It was about one and a half years ago that I finally I arrived where I had always wanted to be and do what I had always wanted-- teach students, support small language communities and conduct research on African languages on my doorstep. The University of Cape Town and my new colleagues welcomed my efforts to establish the Centre for African Language Diversity-- CALDi as well as The African Language Archive-- TALA and I was recently appointed the Mellon Research Chair: African Language Diversity this initiative. The main aim of CALDi is to train young African scholars in descriptive linguistics and open up space for research into African languages at UCT with the hopes of countering the dominance of African linguistics outside the continent. It has been a great challenge for which my whole career has been a form of preparation...Read more
The Cambridge Handbook of Communication Disorders examines the full range of developmental and acquired communication disorders and provides the most up-to-date and comprehensive guide to the epidemiology, aetiology and clinical features of these disorders.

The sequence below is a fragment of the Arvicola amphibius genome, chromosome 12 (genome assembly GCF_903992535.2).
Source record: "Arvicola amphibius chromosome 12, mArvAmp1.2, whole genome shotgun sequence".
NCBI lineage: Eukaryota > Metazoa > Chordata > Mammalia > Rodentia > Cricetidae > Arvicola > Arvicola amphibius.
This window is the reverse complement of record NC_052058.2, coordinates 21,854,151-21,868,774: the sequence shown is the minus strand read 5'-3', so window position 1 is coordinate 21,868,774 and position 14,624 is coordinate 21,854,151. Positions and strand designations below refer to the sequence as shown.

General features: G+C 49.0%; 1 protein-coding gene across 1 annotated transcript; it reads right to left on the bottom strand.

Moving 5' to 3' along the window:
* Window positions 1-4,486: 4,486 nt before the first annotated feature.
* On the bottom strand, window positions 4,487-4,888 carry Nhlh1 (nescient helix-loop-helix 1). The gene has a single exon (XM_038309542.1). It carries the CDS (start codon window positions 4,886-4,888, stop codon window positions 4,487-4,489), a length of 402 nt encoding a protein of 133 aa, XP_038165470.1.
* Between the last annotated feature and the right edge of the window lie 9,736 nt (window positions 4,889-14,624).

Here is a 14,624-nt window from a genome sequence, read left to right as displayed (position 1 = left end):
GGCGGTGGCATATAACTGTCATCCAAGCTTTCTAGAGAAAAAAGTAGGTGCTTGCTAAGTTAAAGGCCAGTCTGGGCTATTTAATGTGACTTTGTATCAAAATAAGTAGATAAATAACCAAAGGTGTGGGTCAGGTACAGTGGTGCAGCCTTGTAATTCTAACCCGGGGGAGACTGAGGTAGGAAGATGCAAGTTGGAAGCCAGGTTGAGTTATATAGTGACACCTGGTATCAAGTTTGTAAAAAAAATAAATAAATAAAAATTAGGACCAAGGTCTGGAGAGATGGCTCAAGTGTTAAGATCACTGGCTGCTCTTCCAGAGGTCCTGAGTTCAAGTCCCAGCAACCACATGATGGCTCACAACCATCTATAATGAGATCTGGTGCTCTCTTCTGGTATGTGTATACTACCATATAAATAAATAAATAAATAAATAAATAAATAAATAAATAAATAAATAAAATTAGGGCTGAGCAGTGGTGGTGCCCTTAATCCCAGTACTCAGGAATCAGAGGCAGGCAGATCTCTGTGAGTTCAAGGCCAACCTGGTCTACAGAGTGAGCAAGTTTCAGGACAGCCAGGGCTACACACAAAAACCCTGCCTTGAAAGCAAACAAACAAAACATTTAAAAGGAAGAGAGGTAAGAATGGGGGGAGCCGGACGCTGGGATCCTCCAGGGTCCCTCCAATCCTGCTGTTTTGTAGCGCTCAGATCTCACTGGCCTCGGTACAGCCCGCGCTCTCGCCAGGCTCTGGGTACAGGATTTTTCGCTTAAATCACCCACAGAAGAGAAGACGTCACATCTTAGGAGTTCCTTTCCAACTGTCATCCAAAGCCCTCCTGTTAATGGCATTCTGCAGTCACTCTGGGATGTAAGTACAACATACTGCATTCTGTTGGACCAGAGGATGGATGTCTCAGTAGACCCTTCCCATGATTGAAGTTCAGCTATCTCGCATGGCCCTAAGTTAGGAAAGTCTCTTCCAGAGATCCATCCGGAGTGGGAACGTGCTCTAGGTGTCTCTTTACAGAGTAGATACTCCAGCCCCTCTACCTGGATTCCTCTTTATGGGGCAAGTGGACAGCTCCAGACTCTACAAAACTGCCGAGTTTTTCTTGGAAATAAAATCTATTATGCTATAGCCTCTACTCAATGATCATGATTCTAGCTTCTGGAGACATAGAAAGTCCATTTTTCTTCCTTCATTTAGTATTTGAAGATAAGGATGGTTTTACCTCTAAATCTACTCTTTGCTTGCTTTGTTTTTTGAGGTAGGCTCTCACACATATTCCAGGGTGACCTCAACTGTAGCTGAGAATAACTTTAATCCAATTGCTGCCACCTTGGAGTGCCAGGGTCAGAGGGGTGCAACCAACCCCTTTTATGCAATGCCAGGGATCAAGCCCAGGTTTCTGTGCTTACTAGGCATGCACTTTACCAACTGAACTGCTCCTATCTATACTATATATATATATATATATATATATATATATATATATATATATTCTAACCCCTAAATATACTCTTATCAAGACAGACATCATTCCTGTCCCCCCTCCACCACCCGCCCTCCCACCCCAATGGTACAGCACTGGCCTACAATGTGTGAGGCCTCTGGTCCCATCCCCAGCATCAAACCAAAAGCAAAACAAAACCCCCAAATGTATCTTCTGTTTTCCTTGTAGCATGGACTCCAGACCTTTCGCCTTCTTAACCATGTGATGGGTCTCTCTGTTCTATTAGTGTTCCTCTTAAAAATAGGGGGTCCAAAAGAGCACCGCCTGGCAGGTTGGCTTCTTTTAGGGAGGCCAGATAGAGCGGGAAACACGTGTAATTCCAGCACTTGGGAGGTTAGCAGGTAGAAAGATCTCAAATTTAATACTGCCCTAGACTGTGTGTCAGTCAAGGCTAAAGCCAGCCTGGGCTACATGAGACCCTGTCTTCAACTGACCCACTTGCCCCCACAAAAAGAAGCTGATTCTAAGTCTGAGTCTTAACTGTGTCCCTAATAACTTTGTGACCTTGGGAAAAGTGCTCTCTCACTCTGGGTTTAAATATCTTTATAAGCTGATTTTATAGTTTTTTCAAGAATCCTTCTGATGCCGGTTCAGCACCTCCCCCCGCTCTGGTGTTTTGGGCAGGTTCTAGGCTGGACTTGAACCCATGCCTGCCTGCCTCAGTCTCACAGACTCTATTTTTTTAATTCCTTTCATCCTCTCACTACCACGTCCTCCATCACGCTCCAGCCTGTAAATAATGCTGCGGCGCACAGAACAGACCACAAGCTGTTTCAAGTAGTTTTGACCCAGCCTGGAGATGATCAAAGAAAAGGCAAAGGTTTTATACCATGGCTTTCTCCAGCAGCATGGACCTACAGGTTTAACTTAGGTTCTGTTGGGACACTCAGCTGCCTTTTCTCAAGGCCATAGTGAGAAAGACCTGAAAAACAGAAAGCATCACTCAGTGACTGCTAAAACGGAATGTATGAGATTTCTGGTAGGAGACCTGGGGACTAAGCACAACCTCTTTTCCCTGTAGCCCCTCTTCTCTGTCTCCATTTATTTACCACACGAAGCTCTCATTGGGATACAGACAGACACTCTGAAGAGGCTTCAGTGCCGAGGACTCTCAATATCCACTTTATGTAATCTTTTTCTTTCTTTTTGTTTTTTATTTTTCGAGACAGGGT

This book examines the formal bases of postvelar harmony and its crosslinguistic variation. It is of interest especially to phonologists concerned with segmental harmony and its explanation within Optimality Theory. Postvelar harmony in two unrelated languages, Palestinian Arabic and St'át'imcets Salish, is examined in detail. The result is the first comprehensive clarification of postvelar phonology for either language. Two harmonies are distinguished: uvularisation harmony ('emphasis spread') and pharyngealisation (tongue-root-retraction) harmony. The distinction between these two in the Arabic and the Salish is supported by much instrumental phonetics data. The complex harmony properties are explained as the result of systematic interaction between Correspondence, Alignment and Grounded constraints. In the course of the investigation, the segmental inventories of both languages are clarified, and a careful understanding of the distinction between phonology and phonetics, and the use of phonetics in phonology, is applied.